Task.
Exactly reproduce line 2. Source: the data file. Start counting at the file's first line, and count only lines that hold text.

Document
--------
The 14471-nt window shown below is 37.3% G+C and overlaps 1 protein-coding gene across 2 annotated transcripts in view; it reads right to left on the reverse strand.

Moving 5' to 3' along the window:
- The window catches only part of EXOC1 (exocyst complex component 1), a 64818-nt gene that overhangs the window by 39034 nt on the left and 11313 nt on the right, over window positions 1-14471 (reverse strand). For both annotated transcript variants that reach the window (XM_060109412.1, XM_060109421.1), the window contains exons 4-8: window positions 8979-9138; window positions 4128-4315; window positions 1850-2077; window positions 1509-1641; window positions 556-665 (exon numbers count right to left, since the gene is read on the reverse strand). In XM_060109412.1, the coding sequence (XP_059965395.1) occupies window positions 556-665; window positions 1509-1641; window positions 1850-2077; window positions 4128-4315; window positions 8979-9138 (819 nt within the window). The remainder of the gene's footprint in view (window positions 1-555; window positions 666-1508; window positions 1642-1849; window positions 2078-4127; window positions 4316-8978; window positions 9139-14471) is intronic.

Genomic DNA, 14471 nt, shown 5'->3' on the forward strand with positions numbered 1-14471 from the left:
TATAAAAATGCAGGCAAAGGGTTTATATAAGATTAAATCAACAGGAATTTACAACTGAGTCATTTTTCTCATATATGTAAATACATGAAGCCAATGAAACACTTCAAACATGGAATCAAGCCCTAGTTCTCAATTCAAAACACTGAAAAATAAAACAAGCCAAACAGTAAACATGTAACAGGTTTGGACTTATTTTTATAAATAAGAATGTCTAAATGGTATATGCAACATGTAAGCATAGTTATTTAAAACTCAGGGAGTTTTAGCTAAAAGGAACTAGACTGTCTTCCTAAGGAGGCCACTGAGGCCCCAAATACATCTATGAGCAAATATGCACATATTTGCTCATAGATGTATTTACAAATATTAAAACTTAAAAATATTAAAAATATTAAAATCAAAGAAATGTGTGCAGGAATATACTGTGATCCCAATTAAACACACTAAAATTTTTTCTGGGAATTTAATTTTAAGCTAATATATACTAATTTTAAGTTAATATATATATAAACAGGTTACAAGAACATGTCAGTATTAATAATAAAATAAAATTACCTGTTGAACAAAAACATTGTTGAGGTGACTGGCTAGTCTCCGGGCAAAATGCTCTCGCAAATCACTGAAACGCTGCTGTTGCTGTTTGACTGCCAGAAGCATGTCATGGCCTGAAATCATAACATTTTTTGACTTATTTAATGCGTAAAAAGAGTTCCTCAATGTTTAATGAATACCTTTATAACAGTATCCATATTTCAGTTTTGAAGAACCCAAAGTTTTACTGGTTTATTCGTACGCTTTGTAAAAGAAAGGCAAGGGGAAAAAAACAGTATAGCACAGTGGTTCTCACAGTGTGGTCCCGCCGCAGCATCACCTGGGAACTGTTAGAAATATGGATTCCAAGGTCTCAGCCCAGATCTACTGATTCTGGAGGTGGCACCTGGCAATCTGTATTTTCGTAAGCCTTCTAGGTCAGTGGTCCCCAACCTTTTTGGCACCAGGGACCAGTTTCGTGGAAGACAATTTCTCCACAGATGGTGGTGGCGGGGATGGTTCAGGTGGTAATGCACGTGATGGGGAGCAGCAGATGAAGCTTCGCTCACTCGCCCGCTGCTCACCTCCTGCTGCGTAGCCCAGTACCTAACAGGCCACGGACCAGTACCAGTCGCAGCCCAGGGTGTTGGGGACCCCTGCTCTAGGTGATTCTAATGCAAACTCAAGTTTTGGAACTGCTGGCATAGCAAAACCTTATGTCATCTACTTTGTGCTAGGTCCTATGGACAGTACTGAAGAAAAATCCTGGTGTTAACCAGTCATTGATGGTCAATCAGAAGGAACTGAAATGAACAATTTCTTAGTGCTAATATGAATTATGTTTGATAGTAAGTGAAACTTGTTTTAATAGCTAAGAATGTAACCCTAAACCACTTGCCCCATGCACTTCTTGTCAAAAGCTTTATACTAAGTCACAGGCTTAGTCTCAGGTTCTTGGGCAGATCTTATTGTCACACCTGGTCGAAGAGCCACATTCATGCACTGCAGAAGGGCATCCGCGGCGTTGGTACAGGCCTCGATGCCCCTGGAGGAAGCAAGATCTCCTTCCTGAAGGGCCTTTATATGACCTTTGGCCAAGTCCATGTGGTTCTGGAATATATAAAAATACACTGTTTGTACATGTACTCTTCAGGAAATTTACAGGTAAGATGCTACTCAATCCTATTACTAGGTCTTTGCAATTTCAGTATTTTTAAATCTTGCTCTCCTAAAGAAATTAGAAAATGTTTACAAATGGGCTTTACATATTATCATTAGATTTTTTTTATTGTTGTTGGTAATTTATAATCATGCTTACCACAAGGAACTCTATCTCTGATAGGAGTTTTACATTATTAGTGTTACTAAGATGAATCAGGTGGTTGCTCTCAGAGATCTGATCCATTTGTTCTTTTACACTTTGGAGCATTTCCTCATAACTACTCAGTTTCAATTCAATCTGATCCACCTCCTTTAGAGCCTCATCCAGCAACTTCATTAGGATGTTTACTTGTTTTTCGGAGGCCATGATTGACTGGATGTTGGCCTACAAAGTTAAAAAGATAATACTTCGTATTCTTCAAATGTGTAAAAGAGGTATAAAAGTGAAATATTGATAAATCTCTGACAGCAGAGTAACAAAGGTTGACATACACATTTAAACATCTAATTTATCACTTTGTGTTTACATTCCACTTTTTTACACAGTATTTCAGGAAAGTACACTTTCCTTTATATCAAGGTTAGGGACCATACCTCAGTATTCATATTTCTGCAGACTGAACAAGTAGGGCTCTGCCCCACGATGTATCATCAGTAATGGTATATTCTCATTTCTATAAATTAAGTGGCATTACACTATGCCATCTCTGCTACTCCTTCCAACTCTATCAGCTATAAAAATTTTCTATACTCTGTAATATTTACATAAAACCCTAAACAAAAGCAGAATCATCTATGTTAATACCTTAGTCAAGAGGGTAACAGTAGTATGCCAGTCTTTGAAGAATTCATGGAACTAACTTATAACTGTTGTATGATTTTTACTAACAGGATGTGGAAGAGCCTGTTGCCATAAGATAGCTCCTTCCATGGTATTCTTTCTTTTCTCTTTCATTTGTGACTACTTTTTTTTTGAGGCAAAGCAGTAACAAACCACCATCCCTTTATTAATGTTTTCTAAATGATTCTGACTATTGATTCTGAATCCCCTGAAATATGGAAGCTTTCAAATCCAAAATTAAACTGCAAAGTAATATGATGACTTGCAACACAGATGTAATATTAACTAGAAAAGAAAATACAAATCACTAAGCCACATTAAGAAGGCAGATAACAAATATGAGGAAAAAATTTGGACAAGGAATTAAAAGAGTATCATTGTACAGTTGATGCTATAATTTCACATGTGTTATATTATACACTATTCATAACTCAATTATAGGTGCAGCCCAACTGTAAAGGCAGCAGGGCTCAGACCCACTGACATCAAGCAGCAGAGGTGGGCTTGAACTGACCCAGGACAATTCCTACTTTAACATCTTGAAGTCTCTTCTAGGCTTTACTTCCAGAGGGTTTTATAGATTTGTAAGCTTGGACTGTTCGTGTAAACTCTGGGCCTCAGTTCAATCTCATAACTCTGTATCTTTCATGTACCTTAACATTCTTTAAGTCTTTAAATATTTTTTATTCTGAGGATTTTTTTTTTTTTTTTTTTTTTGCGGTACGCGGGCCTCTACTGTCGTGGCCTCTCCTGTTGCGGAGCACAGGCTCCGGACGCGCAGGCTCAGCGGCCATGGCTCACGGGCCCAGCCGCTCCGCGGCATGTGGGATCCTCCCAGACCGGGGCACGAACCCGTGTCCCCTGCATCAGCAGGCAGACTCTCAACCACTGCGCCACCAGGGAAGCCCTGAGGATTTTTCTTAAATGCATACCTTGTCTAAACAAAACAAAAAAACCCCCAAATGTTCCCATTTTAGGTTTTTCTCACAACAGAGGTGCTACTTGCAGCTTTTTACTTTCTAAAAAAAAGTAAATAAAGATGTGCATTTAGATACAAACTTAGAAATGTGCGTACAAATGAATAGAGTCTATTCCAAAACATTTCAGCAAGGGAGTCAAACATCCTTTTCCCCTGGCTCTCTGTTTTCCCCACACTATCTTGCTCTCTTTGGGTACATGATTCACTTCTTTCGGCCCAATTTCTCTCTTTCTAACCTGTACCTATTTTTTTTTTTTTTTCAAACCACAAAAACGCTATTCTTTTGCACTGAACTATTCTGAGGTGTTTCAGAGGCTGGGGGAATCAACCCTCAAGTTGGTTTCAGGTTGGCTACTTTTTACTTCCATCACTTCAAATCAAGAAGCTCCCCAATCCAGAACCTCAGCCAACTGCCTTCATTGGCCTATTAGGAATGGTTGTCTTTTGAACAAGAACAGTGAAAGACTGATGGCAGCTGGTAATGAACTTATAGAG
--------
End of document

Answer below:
Moving 5' to 3' along the window: